- Once you're on day three of Thanksgiving leftovers, we get a special treat with the Arizona Cardinals hosting the Los Angeles Chargers. These are two offenses that have been as consistent as the texture of canned cranberry sauce, but damn do they move fast. By every metric - neutral-script pace, plays per game, and pace over expected - these teams play at some of the fastest speeds and are near the top of each. This game comes with a 47.5-point total, which is tied for the highest on Sunday, making it ripe for fantasy scoring. All of the healthy players in this game are worth starting, and some of the ancillary pieces in the offenses (i.e., Greg Dortch, Josh Palmer) are worth exploring as DFS dart throws for the main slate.
- Action: target this game in DFS
Team Pass Rates
- Over the last four weeks, less than a third of the league has a positive PROE. One of those teams, surprisingly, has been the Cincinnati Bengals. While they've been a rather pass-heavy team all season (they rank 3rd in PROE so far this season), the loss of Ja'Marr Chase had many concerned if Zac Taylor would continue with this style of play calling. In only one of three games that Chase has missed, did the Bengals have a negative PROE, and that came in a game in which Joe Mixon ran all over the Carolina Panthers. The Bengals have actually passed so much recently that Samaje Perine is averaging three targets per game over his last three games, and he could see an increased workload if Joe Mixon were to miss time.
- Action: buy all Bengals pass catchers
- One team that I was hoping would start to turn on the pass burners is the Dallas Cowboys. Since Dak Prescott returned from injury in Week 7, Dallas has a -2% PROE, good for just 15th in the league over that span. Part of this may be due to their three wins in that span coming with a margin of victory of at least 18 points. Upon his return, Prescott has keyed in on two players as his favorite targets - Ceedee Lamb and Dalton Schultz. Lamb and Schultz are the only two Cowboys players averaging more than five targets per game in the four games that Prescott has been back. They also both boast a yards per route run rate above 2.4, which is good for top eight in their respective positions since Week 7. I don't want people to forget about Michael Gallup, too, who is still running a route on 78.5% of Dallas' dropbacks. Unfortunately, after having three end zone targets in the first six weeks of the season, Gallup has just one in his last four games, and he hasn't scored since Week 1. Lamb and Schultz are clear weekly starts, but Gallup will need a bump in the team's passing in order to offer any sort of flex value, and I'd be betting on his talent to win out, too.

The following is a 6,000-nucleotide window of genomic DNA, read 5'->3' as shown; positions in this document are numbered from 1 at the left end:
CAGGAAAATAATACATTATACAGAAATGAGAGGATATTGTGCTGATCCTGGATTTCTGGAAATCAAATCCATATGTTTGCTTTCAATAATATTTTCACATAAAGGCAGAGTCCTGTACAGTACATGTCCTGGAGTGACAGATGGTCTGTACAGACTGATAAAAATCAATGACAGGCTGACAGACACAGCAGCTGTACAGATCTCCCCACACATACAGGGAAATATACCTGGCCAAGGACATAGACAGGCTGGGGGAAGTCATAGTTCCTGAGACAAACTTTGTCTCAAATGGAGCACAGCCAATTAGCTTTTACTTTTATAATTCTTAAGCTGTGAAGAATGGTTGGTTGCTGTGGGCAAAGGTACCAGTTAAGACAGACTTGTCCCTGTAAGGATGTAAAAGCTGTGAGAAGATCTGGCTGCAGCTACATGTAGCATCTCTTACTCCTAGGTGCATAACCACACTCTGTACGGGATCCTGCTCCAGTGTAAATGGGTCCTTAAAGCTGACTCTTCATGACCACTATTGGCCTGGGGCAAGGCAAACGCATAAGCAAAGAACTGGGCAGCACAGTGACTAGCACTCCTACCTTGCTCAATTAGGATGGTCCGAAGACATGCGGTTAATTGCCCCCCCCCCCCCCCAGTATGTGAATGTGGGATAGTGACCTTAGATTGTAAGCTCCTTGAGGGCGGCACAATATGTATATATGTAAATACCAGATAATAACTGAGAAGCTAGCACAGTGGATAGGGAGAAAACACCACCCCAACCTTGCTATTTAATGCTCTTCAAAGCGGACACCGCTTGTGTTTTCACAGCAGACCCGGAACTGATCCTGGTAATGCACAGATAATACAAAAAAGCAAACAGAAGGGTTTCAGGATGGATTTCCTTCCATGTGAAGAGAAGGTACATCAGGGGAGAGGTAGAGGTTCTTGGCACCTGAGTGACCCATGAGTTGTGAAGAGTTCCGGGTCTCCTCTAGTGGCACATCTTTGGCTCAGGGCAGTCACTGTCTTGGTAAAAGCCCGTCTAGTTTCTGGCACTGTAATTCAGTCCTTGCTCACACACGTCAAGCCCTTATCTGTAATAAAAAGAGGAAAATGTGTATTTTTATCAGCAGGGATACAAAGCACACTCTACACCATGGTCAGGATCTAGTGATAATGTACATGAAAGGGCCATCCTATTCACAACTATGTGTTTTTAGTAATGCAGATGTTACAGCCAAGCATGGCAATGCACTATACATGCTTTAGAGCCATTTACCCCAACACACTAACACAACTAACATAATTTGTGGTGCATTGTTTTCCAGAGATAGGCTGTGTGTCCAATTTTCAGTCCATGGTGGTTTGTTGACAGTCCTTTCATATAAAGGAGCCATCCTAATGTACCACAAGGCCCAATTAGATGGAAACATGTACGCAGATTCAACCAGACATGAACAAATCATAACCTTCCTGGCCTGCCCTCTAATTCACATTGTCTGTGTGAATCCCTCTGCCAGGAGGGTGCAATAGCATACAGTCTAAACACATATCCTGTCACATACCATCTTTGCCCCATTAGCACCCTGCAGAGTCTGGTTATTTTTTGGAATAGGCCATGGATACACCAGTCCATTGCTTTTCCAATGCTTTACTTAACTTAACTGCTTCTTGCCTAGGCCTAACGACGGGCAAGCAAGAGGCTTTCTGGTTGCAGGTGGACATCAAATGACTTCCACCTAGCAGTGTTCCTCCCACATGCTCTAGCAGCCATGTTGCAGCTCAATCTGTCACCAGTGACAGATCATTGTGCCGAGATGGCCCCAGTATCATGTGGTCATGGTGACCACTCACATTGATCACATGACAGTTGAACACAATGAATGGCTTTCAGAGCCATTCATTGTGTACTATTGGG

Running Back Usage
- The Washington Commanders are 4-1 with Taylor Heinicke under center this year, but that's not what I want to focus on here. Instead, let's take a peek at the backfield now that JD McKissic will miss the rest of the season due to a neck injury. The first game that McKissic missed was Week 9, so we'll take a look at things since then. Between Brian Robinson and Antonio Gibson, Robinson has out-carried Gibson by a count of 54 to 43 since Week 9. But that's really about all that Robinson has going for him. In those same three weeks, Gibson has more carries inside the 10-yard line (6 to 3) and is playing on 15% more snaps at a 56.5% rate. What really sets Gibson apart, though, is his usage as a receiver. Gibson has run a route on 57.6% of Washington's dropbacks since Week 9 compared to just a 14.1% rate for Robinson. It's close between these two, and it seems like it'll continue to be a shared backfield, but I'm much more bullish on Gibson rest of season.